A met with Khaled* for English lessons today. He is a Syrian refugee stranded in Greece. His English is decent, but rusty. He says that he was more fluent five years ago when he was using it more often. Until the Syrian Civil War he had worked for a Petrochemical company in Syrian. It was a good job. He was married with a son, a car and two houses. After the war started his job ended. As he watched, his homes falling bombs swallowed his homes leaving nothing but smoke ash. As food shortages swept over the land he looked for an opportunity to flee. His wife and son had a passport, but Khaled had a problem. Administrative affairs in Syria were often quite unpredictable to begin with and there was additional red tape in his case. Apparently, several other men shared the exact same name and the the passport was not issued. Eight months ago a window for refuge opened and his pregnant wife and son took it. They haven't seen each other since. His wife delivered a healthy baby girl, but Khaled has only seen her on face time.
His wife flew with friends from a nearby country into Turkey. They were smuggled into Greece and at the time the borders between Greece and Western Europe were still open so they made their way into Germany where his wife had their baby.
Khaled could not leave so easily. Without a passport he had to make his way there in a more circuitous path. He headed North from Damascus into the North Western part of Turkey which is control by the Syrian Free Army (non-ISIS rebels.) He paid smugglers to take him and city officials to let him pass. After slipping hundreds of dollars worth of bribes and fees into the hands of drivers and faction leaders he was dropped off at the mountainous border with Turkey. From there he had to cross on foot, scurrying past armed guards and dodging bullets. Turkey doesn't want border traffic with Syria because of the threats from ISIS and so the no-mans land between Syria and Turkey is particularly ruthless. Once he was into Turkey he had relatively free travel. He went first to Istanbul to try a land entry into Greece, but by then the borders were closing. The terrorist attacks in Paris had tightened the borders and narrowed the immigration policies of European countries just and they induced American fears.
The only option was a sea option. He paid a smuggler 700 Euros to take him by boat to the Greek Island of Mytilini. Interestingly, the price was 300 Euros cheaper for him than when he wife went because the borders between Greece and Western Europe are now closed. Supply and demand dictates smuggler prices and the demand for Greece has fallen now that it no longer offers access into Western Europe. Once at sea, their small overloaded ship bobbed along the waves as they crossed into Greek controlled waters. The Greek navy picked them up and shipped them to Athens on a Ferry.
Several attempts to cross into Western Europe illegally have not only failed, but have been met with stiff resistance. Without proper identification he cannot go forward and he cannot go back. He pays 300 Euros a month for rent, which his wife wires to him from Germany. I don't know how she gets the money. The land route that he took getting here would be just as treacherous to use for a return to Syria and with added risk. If he tries to cross from rebel controlled territory back into the lands occupied by the Syrian army he would risk being shot as a traitor or a spy. He is effectively locked out of his homeland with fewer prospects than he had envisioned when he first fled. He can't go forward and he can't go back. He is a man without a country.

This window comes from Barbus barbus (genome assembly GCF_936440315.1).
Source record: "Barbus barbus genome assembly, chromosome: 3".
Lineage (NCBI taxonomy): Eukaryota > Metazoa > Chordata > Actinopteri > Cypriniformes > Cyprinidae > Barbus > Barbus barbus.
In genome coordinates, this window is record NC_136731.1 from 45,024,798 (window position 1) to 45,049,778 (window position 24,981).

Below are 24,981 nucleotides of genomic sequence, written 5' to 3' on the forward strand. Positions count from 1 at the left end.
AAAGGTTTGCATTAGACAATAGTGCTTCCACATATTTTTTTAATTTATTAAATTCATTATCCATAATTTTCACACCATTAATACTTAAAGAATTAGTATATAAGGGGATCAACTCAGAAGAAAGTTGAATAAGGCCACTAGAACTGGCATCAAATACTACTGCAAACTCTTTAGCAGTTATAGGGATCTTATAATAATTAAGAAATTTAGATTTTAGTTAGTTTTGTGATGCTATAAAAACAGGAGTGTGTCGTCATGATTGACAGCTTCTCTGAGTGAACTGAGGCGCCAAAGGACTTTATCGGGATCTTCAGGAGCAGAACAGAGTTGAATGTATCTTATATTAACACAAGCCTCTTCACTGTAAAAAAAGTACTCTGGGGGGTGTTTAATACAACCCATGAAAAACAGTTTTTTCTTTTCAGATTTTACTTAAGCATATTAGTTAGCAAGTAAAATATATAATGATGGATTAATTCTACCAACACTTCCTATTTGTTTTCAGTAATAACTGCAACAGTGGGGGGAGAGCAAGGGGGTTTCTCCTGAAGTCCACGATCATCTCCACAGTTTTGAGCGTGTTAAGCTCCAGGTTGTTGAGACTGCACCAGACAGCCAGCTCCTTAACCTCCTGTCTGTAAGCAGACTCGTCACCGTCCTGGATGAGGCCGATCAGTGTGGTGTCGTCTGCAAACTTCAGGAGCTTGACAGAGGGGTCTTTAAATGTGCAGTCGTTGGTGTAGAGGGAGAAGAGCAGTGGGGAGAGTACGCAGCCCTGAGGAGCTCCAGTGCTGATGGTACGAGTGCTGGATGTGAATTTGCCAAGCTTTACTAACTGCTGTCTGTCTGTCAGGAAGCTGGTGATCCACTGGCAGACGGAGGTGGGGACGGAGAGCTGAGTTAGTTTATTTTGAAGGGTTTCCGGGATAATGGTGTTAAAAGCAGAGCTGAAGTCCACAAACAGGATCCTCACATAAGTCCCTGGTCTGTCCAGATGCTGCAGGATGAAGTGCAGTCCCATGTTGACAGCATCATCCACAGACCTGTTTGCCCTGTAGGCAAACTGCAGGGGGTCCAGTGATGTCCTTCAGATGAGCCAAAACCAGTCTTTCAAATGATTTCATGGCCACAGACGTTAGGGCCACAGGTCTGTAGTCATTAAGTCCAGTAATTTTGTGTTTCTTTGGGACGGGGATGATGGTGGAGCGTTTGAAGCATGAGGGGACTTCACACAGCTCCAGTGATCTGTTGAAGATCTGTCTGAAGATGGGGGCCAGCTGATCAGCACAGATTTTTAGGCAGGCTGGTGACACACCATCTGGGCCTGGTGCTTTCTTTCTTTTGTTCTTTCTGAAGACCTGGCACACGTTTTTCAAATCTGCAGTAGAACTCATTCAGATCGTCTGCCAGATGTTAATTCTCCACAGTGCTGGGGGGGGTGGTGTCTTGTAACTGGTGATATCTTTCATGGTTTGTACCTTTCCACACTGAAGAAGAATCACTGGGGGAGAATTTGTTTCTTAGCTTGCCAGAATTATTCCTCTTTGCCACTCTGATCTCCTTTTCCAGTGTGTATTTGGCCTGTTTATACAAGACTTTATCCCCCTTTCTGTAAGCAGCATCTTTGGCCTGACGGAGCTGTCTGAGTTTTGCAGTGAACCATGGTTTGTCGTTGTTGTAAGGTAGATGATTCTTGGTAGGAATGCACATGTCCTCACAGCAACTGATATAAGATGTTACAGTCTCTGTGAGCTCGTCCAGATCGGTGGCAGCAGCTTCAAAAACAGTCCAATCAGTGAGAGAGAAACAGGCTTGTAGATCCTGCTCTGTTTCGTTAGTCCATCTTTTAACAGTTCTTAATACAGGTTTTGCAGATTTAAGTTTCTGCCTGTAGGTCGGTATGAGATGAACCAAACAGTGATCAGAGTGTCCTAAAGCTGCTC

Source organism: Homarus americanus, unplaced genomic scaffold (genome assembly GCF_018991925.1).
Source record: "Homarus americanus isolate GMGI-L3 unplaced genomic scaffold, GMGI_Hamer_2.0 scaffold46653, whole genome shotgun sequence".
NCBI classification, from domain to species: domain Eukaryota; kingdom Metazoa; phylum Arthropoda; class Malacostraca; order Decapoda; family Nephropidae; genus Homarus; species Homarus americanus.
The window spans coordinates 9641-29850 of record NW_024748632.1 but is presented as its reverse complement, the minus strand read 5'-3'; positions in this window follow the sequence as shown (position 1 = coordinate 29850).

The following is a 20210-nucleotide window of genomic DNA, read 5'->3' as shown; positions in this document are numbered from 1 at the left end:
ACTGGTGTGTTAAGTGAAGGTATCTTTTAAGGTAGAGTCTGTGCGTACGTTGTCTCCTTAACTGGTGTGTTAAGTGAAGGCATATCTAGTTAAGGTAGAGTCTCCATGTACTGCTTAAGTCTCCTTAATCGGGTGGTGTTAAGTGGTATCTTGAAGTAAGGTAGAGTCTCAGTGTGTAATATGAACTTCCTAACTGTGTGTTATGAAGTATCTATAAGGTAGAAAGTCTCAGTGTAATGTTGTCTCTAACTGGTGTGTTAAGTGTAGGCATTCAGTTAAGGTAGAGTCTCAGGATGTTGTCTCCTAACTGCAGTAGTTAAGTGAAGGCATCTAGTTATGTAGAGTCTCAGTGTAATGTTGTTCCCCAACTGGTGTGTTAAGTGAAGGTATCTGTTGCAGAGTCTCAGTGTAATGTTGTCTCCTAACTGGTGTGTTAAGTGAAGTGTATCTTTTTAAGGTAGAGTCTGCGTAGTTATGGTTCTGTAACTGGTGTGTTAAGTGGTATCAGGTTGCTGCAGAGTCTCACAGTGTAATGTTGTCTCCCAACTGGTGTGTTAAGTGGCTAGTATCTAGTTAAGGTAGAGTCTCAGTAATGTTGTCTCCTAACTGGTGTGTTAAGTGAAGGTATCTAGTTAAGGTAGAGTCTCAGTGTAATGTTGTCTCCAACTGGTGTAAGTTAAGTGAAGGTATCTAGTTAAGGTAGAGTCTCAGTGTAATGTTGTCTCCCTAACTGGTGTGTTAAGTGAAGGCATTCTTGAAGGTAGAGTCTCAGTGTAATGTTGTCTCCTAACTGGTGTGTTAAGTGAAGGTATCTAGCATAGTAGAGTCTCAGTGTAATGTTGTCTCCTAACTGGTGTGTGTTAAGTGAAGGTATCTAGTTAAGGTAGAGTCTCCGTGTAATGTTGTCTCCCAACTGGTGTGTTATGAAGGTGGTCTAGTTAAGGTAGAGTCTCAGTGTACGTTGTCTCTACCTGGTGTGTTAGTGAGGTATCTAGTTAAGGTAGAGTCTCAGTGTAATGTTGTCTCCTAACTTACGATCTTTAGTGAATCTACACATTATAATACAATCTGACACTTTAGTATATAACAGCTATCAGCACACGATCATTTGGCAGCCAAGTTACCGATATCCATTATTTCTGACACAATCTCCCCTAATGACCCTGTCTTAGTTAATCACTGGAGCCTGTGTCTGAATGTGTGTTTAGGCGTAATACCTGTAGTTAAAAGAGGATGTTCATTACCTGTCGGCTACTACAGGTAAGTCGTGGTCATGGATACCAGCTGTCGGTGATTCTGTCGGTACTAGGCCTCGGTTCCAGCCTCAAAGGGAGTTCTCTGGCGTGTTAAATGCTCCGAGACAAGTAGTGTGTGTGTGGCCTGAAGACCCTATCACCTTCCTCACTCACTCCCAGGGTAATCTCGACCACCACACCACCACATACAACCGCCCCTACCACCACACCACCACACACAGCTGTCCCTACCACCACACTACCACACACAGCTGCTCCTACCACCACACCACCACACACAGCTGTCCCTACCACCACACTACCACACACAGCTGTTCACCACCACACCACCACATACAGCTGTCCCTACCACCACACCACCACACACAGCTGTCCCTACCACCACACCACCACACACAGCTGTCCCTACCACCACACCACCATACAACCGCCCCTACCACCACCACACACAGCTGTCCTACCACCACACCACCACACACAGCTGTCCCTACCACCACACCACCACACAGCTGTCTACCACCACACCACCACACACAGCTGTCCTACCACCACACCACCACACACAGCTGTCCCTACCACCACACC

I wrote this blog post in my head as a rode the subway home this evening. After dinner I met some other Syrian friends to play soccer in the park. It was a moment of laughs and playfulness for them. Like Khaled, they don't have immediate options for moving forward, but their prospects are not so dim. Still, they are waiting with no control over their future. Waiting and hoping next to gates that are currently closed.
As dusk was falling we walked to another section of the National Gardens. There are several animals and birds on display in a small public zoo. If was fun to show this little treasure to a young Syrian boy who was with us. He told us the name of each bird and animal in Arabic.
I noticed two types of birds. Some were caged on the side and the top. Others, like them were effectively caged (peacocks), because they were too heavy to fly over the fences. But there were other birds like the pigeons and the morning doves which fly back and forth into and out of the zoo. They are not bound by the fences and are free to move as they wish.
The image struck me as a picture of my current situation. As we kick the ball on the grass, we are not so different - my Syrian friends and me. And yet our futures are vastly different. Armed with my American passport, I can freely pass through nearly any border checkpoint in the world. Like the morning dove at the zoo, I can fly into the cage anytime I please. And in one more month, I will fly home. The fences don't keep me in. My friends cannot leave. The border stops them. In their own ways, striking as the peacock - and yet just as caged. At the border we are vastly different.
The roots of the refugee crisis are complex and the solutions are equally challenging. We offer to pray and we offer our friendship now, while we are here. We offer the hope of an eternal King who transcends national boundaries. Our prayers can cross over the gates, even when we are gone. But as I contemplate my eventual return to the United States I am reminded of the people we will leave behind. Real people like you and me. Waiting and hoping. And pacing. Like a bird in a cage.
* I share this story with his explicit permission, so I have done less to mask the details of his life.